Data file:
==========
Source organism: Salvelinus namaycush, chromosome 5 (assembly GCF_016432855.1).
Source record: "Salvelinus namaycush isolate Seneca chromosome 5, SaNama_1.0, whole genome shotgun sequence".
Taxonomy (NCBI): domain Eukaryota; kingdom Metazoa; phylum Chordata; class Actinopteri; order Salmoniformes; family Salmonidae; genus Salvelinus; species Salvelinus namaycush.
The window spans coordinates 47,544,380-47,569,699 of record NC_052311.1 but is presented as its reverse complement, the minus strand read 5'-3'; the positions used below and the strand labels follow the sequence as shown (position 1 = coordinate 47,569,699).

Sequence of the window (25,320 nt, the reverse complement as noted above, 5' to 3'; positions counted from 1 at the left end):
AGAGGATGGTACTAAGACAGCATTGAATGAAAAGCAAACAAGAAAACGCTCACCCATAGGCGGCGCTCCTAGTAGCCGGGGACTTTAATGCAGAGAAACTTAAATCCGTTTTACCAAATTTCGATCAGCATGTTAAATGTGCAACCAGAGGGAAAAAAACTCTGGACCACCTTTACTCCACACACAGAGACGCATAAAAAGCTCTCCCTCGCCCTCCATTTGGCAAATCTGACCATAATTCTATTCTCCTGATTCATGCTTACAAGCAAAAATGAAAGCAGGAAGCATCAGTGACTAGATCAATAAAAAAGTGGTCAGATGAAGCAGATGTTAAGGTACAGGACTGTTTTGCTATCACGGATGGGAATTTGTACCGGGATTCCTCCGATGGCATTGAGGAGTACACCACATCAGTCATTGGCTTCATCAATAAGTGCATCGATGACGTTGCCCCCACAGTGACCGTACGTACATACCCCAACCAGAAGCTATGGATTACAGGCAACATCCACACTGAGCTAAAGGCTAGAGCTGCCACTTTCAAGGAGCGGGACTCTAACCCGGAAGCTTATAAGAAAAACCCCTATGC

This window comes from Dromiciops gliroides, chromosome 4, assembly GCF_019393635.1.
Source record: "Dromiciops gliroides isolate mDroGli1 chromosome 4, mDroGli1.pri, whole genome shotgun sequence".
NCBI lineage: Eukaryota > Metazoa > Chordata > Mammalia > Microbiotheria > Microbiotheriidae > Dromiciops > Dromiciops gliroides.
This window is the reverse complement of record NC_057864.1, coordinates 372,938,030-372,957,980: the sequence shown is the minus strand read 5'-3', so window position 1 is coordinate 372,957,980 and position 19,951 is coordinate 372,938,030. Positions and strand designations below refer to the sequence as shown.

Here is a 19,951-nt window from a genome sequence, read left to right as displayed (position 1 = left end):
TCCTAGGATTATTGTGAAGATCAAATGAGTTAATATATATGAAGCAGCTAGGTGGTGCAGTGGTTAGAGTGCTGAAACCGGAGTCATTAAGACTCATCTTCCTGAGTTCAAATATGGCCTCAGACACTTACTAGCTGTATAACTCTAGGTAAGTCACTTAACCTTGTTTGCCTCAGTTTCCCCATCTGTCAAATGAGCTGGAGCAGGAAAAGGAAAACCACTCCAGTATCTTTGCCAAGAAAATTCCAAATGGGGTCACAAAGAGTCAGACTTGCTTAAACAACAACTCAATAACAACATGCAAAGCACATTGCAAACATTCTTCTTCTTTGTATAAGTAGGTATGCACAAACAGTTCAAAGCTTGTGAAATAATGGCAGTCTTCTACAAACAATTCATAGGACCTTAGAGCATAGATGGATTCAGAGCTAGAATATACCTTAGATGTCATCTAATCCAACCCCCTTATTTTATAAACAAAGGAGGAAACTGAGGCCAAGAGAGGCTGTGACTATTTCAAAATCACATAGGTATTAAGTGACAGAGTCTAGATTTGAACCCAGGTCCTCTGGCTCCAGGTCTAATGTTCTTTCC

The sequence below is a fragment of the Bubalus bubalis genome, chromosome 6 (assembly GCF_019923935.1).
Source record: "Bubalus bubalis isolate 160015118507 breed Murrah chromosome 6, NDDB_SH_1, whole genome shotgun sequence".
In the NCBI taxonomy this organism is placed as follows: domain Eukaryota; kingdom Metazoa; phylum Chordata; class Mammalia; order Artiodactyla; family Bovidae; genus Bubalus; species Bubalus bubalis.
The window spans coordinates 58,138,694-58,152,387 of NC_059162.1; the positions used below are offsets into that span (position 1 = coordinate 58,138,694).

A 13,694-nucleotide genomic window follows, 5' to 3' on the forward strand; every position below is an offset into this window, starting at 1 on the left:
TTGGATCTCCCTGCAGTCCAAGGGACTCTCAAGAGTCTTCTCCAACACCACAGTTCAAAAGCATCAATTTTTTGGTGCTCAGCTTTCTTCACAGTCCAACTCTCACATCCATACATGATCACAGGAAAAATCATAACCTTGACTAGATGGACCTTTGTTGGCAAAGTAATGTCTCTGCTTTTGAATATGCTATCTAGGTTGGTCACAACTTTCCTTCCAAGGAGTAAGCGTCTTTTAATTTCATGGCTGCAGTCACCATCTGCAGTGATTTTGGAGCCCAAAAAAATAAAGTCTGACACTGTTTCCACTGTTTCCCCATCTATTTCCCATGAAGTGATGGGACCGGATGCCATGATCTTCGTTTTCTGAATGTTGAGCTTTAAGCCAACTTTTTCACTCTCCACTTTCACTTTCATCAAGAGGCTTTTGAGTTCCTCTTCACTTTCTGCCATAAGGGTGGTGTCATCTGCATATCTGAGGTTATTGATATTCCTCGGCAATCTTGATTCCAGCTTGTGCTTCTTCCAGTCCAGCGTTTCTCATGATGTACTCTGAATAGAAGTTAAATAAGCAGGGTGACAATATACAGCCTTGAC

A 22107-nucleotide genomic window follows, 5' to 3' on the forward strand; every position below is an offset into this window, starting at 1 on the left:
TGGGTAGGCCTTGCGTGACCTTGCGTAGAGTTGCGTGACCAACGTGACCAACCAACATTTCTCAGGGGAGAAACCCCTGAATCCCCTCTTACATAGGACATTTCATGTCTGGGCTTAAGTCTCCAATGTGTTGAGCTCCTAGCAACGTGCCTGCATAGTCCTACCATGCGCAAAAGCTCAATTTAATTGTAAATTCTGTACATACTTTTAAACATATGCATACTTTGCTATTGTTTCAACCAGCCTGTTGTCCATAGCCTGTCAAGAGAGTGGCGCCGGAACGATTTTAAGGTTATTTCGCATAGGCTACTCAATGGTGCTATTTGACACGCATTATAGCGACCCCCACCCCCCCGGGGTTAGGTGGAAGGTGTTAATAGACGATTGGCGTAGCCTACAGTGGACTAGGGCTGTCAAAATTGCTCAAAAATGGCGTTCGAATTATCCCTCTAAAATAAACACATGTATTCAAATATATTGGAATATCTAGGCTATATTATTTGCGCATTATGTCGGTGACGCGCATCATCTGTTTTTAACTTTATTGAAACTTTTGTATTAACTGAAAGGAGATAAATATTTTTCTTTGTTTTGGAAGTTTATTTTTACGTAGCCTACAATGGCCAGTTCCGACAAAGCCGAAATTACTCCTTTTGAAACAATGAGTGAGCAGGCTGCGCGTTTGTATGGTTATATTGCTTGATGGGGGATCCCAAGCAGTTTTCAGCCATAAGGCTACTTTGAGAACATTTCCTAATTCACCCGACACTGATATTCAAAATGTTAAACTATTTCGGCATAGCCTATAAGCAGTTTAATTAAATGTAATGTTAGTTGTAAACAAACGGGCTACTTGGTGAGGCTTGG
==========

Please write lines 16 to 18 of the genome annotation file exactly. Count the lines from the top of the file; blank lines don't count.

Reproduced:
The window spans coordinates 58,138,694-58,152,387 of NC_059162.1; the positions used below are offsets into that span (position 1 = coordinate 58,138,694).

A 13,694-nucleotide genomic window follows, 5' to 3' on the forward strand; every position below is an offset into this window, starting at 1 on the left:
TTGGATCTCCCTGCAGTCCAAGGGACTCTCAAGAGTCTTCTCCAACACCACAGTTCAAAAGCATCAATTTTTTGGTGCTCAGCTTTCTTCACAGTCCAACTCTCACATCCATACATGATCACAGGAAAAATCATAACCTTGACTAGATGGACCTTTGTTGGCAAAGTAATGTCTCTGCTTTTGAATATGCTATCTAGGTTGGTCACAACTTTCCTTCCAAGGAGTAAGCGTCTTTTAATTTCATGGCTGCAGTCACCATCTGCAGTGATTTTGGAGCCCAAAAAAATAAAGTCTGACACTGTTTCCACTGTTTCCCCATCTATTTCCCATGAAGTGATGGGACCGGATGCCATGATCTTCGTTTTCTGAATGTTGAGCTTTAAGCCAACTTTTTCACTCTCCACTTTCACTTTCATCAAGAGGCTTTTGAGTTCCTCTTCACTTTCTGCCATAAGGGTGGTGTCATCTGCATATCTGAGGTTATTGATATTCCTCGGCAATCTTGATTCCAGCTTGTGCTTCTTCCAGTCCAGCGTTTCTCATGATGTACTCTGAATAGAAGTTAAATAAGCAGGGTGACAATATACAGCCTTGAC